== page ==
There’s a kind of love you share with your best friend(s) that’s not quite romance but is a deeper connection than you have with anyone else. It’s a sort of romantic love where you’d rather be with this person than anyone else. Something that’s not nearly celebrated enough, but should be. However, friendship love skews more in the territory of romanticism than it does romance. This Valentine’s Day, instead of littering your brain with heteronormative romance hogwash, nurture it with films that truly embody the themes of romanticism.
In films that are rooted in a search for the self and the relationships are built to help the characters evolve and grow. There is a sense of incompleteness without this friend counterpart to help the main character find his or her way. They’re usually both individualists who balk at the idea of fitting in. In fact, a lot of the time these relationships begin because they characters are outsiders.
This sort of relationship is highlighted in the classic western. Films like Butch Cassidy and the Sundance Kid, Thelma & Louise, display this dynamic, while also incorporating the romantic’s love of nature. These films all focus on the magical landscape of the wild west and how it lurden men from across the world with the promise of frontier freedom and the release of their past.
In Butch Cassidy and the Sundance Kid, the best friends and outlaws of the same name, do a double train robbery and then escape to Bolivia with Sundance’s girlfriend. When it appears they’re being tracked by the men hired to capture them after the train robbery, they ditch them and return to America. Butch and Sundance become more dedicated to each other, steal the payroll at their first non-con related job and also go on the lam from the Bolivian authorities. It ends in a blaze of glory with Butch and his best pal the Sundance Kid storming towards the officers who have them surrounded.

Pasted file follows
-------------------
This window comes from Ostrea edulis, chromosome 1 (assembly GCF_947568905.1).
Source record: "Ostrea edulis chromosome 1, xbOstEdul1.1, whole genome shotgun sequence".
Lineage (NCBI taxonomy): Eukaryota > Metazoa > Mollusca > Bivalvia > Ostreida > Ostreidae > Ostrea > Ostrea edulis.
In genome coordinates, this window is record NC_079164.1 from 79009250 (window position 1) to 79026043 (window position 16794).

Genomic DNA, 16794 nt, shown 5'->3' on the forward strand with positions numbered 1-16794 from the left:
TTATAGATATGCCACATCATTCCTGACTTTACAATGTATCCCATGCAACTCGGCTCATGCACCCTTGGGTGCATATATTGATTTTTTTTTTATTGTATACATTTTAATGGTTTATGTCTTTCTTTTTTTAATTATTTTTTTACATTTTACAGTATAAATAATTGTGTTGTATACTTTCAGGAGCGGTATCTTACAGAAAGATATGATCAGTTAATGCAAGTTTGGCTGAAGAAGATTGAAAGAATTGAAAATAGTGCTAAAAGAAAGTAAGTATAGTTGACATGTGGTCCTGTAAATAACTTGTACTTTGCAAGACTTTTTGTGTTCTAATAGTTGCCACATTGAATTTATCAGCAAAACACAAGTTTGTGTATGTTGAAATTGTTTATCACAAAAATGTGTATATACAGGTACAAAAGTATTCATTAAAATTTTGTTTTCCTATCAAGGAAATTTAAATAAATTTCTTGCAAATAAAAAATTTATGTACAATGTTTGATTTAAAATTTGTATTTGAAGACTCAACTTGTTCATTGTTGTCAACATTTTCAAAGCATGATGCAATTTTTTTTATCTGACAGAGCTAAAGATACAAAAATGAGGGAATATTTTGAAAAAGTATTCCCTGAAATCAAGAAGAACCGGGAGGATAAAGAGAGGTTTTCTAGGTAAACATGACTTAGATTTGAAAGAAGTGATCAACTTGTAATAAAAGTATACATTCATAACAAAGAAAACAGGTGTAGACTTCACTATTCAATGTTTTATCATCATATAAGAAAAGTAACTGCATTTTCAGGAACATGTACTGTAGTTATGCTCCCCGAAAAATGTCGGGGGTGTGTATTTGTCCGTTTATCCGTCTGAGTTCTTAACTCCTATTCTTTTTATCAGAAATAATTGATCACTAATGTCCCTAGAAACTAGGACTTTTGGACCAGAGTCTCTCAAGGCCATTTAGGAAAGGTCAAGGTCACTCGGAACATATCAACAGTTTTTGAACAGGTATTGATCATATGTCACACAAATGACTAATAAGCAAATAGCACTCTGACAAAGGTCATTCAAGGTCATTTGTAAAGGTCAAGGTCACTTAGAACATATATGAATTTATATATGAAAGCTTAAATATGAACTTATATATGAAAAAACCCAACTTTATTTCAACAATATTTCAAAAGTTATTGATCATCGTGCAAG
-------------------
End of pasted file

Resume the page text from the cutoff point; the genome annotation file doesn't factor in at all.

In this same way, Thelma & Louise find themselves as outlaws in a modern day wild west. After Louise kills a rapist, the duo decides to their crimes seem bigger than they are so they go on the run. When there’s no end in sight, Thelma and Louise drive off a cliff together holding hands, like a sort of Romeo and Juliet but if they were best friends and feminist icons instead of lovers.
In this same way, modern day Disney films also employ a sense of real romanticism. Movies like Lilo & Stitch, and Frozen focus on friendships that become necessary in order for the main character to complete a goal and change for the better. In Lilo & Stitch, Lilo’s friendship with Stitch helps her overcome the death of her parents. Stitch is a complicated scientific experiment that causes the kind of trouble only a motherless child could love. Their friendship teaches Stitch empathy, compassion, and essentially tames the beast with her unwavering dedication and love.
Similarly, in Frozen, Elsa runs off when she cannot control her superpowers. Her sister, Anna, spends the movie trying to hunt down Elsa and help her overcome her fear of using her cryokinetic powers. Elsa accidentally freezes Anna’s heart, and only an act of true love can prevent Anna from freezing sold. Anna sacrifices herself by being a human shield when Elsa is threatened and thereby breaks the spell. This is a case where true love doesn’t have to be romantic, but instead the unwavering love of best-friendship/sisterhood.
And speaking of sisterhood, the bonds exhibited by groups of friends shouldn’t be forgotten, such as in the movies Stand By Me, Now and Then, and The Sisterhood of the Traveling Pants. Stand By Me is about a group of prepubescent boys go on a journey to find a missing young boy so they can become local heroes. Along the way, they’re confronted with a series of obstacles, which help them to discover who they are. When they do find the body of the missing kid, they have to confront a local bully who they scare with a gun. After that, they grow apart, as sometimes friends do, but who they become is shaped by the things they went through.